Calling a TV show Timeless is really just asking for the network to cancel you.

Conservatives picking fights with Saturday Night Live and CNN is a case of biting the hand that hands you an election.

TV lost The Bachelor mansion to fire. And the Bachelor in Paradise beach to crabs.

The Macy’s Thanksgiving Day Parade on NBC could have doubled as The Today Show Veterans Day Parade.

Those retro-futurist Mickey Mouse cartoons seem to have been created to alienate kids from 1 to 92.

Love After Lockup seems to be targeted at viewers who find 90 Day Fiancé bland and underwhelming.

A Million Little Things is to This is Us what Donovan is to Bob Dylan. This is Us is Dylan’s Christmas Album.

George H. W. Bush was a pioneer in television. He trashed The Simpsons years before anyone else did.

I saw a commercial for a product called Egglettes where you break an egg into an egg-shaped mold and then boil it in a pan of hot water. I think it’s a shell corporation.

The Keeping up with the Kardashians episode where a pregnant Khloe finds out her child’s father has been cheating on her was the best reboot of 24 yet.

Seeing movie stars on TV is still a bit like seeing Diana Ross in coach.

Orson Welles’ film The Other Side of Wind premiering on Netflix is the Video Killed The Radio Star moment of 21st Century television.

October 2018

Posted in Uncategorized on October 18, 2018 by Tom Steward

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The Walking Dead and Doctor Who are TV series that had been rendered all-but unwatchable by the egos of their male showrunners. They have been redeemed by placing women at the helm of the program.

James Franco may be a PR problem for HBO’s The Deuce but as it stands they can only do without one of him.

The Simpsons really comes through for its milestones.

Eli Roth’s History of Horror documentary is as deceptively intelligent as his fictional horror filmmaking.

CNN don’t seem to get that Anthony Bourdain’s genius was his self-effacement. The posthumous re-branding of Parts Unknown as a coded suicide note is not only distasteful but also unravels his legacy.

Big Mouth on Netflix is the only puberty story I have ever related to. We live in a post-cartoon era where TV animation has become synonymous with social realism and its documentary counterparts are openly bullshit.

Last Week Tonight with John Oliver makes us all look bad. For even trying to be funny and say things. Especially if you’re trying to do so on a weekly basis.

There is a sub-genre of restaurant commercials that makes food look like open wounds.

Married at First Sight is the TV equivalent of foreplay. Content and form are utterly diverged.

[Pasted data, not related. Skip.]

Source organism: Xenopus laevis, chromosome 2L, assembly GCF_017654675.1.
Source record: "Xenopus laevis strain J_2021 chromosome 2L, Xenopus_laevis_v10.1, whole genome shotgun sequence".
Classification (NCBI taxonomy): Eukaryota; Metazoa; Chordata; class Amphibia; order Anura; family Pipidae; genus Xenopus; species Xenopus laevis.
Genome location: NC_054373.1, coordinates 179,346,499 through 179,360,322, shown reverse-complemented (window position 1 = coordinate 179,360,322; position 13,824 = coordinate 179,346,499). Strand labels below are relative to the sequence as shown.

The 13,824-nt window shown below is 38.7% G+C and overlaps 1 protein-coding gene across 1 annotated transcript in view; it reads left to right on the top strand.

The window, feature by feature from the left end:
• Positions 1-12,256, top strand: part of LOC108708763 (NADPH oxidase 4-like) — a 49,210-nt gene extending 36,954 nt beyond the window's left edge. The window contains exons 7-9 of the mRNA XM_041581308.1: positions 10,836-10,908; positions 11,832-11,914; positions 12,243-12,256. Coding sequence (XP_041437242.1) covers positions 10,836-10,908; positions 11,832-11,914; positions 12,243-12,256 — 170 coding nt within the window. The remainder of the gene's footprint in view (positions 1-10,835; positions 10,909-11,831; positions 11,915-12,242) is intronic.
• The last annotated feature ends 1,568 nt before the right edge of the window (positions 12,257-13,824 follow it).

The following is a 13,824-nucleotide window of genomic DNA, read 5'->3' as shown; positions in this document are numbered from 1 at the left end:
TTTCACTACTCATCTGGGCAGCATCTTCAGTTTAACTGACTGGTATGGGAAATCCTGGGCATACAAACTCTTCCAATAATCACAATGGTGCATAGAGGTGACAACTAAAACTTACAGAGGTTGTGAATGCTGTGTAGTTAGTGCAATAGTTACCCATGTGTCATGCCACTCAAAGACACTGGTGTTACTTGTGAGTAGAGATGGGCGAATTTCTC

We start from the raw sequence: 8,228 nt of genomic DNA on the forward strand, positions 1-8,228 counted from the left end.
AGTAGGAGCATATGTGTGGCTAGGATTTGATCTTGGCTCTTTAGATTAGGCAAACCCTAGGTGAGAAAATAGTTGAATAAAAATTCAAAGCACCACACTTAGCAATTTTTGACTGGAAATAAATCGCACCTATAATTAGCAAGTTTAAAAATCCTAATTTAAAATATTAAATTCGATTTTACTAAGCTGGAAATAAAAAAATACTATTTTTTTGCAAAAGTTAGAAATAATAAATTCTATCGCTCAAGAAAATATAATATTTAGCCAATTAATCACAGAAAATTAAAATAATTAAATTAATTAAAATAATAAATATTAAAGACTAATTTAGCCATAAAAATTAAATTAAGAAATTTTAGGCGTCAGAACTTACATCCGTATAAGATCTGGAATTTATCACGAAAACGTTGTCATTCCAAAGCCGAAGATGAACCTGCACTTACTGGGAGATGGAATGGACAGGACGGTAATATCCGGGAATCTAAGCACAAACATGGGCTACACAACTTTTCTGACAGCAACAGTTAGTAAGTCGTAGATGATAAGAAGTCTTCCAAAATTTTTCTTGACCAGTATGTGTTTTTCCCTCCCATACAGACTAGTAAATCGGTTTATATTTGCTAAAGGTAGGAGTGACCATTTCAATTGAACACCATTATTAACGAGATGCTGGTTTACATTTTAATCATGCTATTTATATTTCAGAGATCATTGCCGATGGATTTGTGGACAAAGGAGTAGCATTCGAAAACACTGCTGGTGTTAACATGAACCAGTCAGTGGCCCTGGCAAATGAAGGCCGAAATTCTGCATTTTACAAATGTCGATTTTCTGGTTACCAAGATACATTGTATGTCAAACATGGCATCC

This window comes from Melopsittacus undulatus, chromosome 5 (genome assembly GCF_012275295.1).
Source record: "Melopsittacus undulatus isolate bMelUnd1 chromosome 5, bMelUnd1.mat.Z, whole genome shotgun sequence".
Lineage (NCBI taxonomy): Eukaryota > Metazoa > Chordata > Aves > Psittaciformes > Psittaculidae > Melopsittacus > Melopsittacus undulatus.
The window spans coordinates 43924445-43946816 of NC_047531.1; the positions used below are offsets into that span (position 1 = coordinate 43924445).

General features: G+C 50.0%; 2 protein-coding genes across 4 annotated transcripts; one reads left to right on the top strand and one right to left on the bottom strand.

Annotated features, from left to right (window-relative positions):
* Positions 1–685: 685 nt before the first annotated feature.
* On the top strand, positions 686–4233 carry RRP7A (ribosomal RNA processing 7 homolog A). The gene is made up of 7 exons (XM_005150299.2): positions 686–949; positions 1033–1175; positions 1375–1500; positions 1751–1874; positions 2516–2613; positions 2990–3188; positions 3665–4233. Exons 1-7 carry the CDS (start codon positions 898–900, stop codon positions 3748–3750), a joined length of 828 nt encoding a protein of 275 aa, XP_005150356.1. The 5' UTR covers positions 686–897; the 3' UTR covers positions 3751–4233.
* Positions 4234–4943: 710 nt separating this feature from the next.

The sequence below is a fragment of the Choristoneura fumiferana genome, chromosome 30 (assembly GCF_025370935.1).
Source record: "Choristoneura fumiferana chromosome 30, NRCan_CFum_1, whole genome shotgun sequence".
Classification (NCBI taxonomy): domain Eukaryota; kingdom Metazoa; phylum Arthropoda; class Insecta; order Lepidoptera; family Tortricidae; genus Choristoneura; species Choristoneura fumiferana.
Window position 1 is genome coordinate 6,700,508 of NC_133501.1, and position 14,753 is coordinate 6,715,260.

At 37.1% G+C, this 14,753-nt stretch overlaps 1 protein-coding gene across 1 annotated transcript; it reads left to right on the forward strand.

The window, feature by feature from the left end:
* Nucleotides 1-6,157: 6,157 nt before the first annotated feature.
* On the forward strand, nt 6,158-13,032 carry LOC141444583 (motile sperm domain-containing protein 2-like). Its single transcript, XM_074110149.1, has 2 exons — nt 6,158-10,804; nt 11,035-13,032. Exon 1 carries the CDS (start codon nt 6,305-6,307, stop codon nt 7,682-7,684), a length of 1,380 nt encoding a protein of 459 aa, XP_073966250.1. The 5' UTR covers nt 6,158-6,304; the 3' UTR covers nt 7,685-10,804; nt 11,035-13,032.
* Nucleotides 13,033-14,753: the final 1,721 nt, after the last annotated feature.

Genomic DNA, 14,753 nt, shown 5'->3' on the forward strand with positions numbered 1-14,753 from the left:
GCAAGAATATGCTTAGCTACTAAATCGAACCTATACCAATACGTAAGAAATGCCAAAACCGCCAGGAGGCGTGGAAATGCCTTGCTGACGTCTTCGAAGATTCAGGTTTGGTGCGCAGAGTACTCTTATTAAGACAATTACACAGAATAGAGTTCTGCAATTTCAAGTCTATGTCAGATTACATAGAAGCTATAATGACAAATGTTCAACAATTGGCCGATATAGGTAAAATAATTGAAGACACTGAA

It’s culturally necessary for some variant of 90 Day Fiancé to be on the air all year round. Every relationship in that show is a microcosm of the American struggle for dominance and subjugation.

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I’ve never missed a show more than Better Call Saul and never wanted there to be more episodes of a show less.

It’s difficult to predict who will exert the greatest influence over American politics in the coming years but a list of the least popular Saturday Night Live guest stars might not be a bad place to start.

Halloween is upon us so it’s time to start watching horror movie franchises out-of-order and without key installments.

Sesame Street is a show about dysfunction and vices. And that they’re ok in moderation. No other children’s show has ever gone there.

Is there anyone out there who still genuinely believes that the Real Housewives spontaneously decide to take a vacation with all the current cast members every year at exactly the same point in each season … with an itinerary that just happens to incorporate all the sponsors of the program and an unlimited budget that directly contradicts the facts of many of their financial situations?

Somehow NYPD Blue without Andy Sipowicz is more unthinkable than Roseanne without Roseanne.

I’m in a play about Telenovelas and we’ve been asking our audiences to name TV shows they watch with their loved ones. Somebody responded “Ed Sullivan”. This should tell you all you need to know about the vitality of regional theatre audiences.

Fall is when episodes of Frasier magically turn into quadrants of holiday-themed movies on your DVR.

The Kardashians seem to do more social interventions than O.J. and Kanye combined!

I dig Curious George. Not because I’m a father of a young boy. I actively choose to watch it. It’s really good.

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Television adaptations of podcasts have either got a long way to go or never will.

James Gandolfini’s son Michael is playing a character in The Deuce who in all ways resembles Tony Soprano’s son because apparently David Simon shows are getting too easy to follow.

I don’t know why Marriage Boot Camp on WeTV always looks like a seventh generation Widescreen VHS copy on my TV. But no show on any other network does.

I’m not exactly clued up on what the prevailing moral of Pinkalicious and Peterrific is supposed to be, but it does seem to legitimize ruining everyone else’s day with your own sense of entitlement.

Whatever they’re paying Martin Short to do The Cat in the Hat on PBS Kids is not enough: Fact.